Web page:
This is the second of a two-part column. The first part was published on Wednesday.

In Part 1 of this column, we discussed a disability income insurance claim filed by Dr. Kevin McCann and the ruling issued by the 3rd U.S. Circuit Court of Appeals, focusing on the ERISA aspects of the case. In Part 2, we turn to the merits of the dispute.

The court explained there were three questions presented:

  • What was McCann’s “occupation” at the time he became disabled?
  • What were the “substantial and material duties” of that occupation?
  • Do McCann’s medical conditions prevent him from performing those duties?

The court began with the following definition contained in the policy: “[Y]our occupation means the occupation (or occupations, if more than one) in which you are regularly engaged at the time you become disabled. If your occupation is limited to a recognized specialty within the scope of your degree or license, we will deem your specialty to be your occupation.”

Provident maintained that McCann practiced primarily as a diagnostic radiologist, but the plaintiff argued his “recognized specialty” was interventional radiology, which involves “stressful, intrusive medical procedures and weekend and night call.”

The court agreed with McCann. Although the policy definition references the occupation “in which you are regularly engaged at the time you become disabled,” it is qualified by recognition that specialization be taken into account.

Thus, the court held: “Because the record demonstrates diagnostic radiology was a component of Dr. McCann’s responsibilities as an interventional radiologist, we conclude Provident’s final determination regarding Dr. McCann’s occupation was incorrect.”

The court explained its rationale from several viewpoints: First, McCann was board certified as an interventional radiologist and was hired to work in that capacity.

Second, McCann’s duties included interventional radiology as much as 20 hours per week. Moreover, the court downplayed a comparison between the number of interventional and diagnostic tasks because it “fails to account for the time dedicated to each type of work.”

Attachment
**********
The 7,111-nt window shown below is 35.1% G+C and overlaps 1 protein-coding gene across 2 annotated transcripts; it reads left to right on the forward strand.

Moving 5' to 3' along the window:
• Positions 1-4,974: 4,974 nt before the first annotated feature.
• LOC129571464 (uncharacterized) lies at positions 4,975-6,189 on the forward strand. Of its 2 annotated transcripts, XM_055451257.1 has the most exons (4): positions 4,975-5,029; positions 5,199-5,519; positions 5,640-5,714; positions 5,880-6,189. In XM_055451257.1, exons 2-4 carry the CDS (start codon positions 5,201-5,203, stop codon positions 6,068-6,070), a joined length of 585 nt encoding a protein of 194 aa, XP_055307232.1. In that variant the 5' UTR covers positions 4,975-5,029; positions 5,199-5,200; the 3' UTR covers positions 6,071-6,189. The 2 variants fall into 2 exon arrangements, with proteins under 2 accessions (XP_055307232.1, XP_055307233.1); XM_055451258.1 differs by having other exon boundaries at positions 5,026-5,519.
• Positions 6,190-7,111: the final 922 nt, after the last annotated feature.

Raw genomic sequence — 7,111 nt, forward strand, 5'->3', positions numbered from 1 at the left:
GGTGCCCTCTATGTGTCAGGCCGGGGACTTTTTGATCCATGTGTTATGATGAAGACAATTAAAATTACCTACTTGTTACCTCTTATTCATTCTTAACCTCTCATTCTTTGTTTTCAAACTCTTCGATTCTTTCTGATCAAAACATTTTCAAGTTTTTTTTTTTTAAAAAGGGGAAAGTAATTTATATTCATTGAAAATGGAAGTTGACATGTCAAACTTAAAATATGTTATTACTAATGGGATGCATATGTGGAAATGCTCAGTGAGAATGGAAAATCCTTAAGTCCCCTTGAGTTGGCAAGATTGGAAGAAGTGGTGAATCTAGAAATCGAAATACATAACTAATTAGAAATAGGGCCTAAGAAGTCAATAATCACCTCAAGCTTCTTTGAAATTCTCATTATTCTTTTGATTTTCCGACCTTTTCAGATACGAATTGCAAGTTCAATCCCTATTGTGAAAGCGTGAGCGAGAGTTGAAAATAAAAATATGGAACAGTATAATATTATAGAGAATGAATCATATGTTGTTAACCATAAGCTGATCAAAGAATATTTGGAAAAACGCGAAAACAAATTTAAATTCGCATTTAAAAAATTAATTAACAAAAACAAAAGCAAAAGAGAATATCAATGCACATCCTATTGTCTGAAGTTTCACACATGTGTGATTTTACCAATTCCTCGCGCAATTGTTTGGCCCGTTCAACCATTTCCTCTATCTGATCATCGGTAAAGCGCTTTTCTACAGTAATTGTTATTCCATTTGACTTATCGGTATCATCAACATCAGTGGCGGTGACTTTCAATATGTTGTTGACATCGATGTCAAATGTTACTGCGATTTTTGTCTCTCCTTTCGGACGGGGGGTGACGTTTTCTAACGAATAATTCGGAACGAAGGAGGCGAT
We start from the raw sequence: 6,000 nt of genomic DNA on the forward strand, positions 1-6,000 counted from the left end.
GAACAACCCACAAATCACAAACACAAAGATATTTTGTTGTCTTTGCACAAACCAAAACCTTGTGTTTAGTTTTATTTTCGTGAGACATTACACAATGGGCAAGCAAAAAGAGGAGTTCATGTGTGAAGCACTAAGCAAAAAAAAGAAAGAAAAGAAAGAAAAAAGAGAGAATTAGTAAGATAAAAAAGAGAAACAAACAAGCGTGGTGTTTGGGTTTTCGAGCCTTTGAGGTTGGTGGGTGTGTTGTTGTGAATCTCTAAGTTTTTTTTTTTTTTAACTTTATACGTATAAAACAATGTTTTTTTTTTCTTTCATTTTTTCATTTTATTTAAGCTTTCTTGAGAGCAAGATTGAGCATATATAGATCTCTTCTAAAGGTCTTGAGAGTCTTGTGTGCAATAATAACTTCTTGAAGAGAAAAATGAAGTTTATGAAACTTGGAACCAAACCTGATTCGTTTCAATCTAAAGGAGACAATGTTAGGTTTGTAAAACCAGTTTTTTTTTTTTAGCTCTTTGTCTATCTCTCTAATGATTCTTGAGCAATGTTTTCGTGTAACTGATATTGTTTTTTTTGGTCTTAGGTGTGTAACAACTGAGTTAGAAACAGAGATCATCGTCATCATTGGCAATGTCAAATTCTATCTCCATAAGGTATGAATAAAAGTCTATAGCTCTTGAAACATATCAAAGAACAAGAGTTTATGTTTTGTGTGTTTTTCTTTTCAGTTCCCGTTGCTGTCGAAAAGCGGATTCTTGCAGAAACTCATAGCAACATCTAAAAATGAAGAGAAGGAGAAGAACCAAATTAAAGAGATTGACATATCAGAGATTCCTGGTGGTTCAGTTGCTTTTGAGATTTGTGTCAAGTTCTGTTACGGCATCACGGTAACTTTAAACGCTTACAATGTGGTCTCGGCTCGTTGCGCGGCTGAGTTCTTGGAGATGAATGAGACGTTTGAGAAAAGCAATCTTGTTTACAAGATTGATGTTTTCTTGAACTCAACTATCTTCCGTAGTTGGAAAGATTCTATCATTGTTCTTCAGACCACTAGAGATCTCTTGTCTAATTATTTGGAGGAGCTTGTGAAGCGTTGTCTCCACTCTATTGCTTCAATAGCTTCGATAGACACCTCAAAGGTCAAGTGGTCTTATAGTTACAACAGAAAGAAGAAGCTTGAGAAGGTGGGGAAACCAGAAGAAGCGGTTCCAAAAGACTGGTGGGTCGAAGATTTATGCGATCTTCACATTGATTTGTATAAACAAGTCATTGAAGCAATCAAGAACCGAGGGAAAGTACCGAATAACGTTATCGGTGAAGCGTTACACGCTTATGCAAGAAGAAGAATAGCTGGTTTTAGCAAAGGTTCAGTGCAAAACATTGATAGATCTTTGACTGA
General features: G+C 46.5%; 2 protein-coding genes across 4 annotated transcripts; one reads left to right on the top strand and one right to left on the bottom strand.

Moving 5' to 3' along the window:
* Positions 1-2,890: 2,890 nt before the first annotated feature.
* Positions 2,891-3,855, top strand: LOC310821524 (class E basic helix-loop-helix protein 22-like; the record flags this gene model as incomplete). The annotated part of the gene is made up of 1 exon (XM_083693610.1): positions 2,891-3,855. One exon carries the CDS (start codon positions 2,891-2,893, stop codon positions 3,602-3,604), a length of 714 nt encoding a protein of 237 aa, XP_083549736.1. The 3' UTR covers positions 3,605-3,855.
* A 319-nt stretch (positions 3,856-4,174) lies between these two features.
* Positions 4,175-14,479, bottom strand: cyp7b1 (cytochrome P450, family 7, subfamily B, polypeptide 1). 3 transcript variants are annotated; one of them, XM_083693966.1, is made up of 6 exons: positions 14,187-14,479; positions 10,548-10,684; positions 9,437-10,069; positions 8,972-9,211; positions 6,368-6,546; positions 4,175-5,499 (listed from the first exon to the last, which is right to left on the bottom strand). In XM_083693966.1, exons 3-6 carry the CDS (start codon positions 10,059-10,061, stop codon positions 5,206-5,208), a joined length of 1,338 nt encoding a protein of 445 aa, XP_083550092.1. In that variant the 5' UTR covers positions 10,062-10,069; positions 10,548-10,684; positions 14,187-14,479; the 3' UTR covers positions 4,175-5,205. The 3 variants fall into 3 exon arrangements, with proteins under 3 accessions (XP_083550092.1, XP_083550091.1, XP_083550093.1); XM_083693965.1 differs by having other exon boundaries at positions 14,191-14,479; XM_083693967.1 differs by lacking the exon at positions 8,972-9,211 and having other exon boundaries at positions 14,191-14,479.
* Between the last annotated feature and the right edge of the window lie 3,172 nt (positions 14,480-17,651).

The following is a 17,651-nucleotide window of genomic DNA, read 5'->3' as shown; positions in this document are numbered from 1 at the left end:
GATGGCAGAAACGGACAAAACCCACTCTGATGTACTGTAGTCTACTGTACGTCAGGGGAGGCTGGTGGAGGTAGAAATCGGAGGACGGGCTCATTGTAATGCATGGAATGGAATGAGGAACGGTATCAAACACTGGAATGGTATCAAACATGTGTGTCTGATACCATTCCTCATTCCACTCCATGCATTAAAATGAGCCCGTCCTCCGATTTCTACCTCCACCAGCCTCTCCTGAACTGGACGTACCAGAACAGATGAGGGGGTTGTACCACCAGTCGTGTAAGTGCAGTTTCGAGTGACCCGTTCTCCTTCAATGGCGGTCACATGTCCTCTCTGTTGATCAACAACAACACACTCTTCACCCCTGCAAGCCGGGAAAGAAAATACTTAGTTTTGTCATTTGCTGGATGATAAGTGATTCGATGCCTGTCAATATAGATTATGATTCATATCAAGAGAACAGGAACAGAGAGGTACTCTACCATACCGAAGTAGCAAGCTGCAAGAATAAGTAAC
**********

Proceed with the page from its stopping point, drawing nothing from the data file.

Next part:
The court cited evidence in the record showing that “in the same amount of time it can take to do an interventional procedure, e.g., an angioplasty, he can probably read more than 10 MRIs.”

Third, interventional radiologists also perform diagnostic radiology and the American Board of Radiology recognizes a specialty in “interventional radiology and diagnostic radiology” distinct from a specialty in “diagnostic radiology.”

Thus, since the policy recognizes occupational specialization, and McCann was performing interventional radiology, his occupation of interventional radiologist was established.

Turning next to McCann’s substantial and material duties, the court found those duties “include both his ability to perform interventional procedures and his ability to do so on nights and weekends.” McCann was hired by the clinic that employed him because he was an interventional radiologist and his duties, including on-call responsibilities, were shared with two other interventional radiologists.

The court was also critical of Provident’s focus on McCann’s billings – although more than 80 percent of his billings were for diagnostic radiology codes, the court explained that “a single interventional procedure can take significantly longer to perform than a diagnostic procedure.”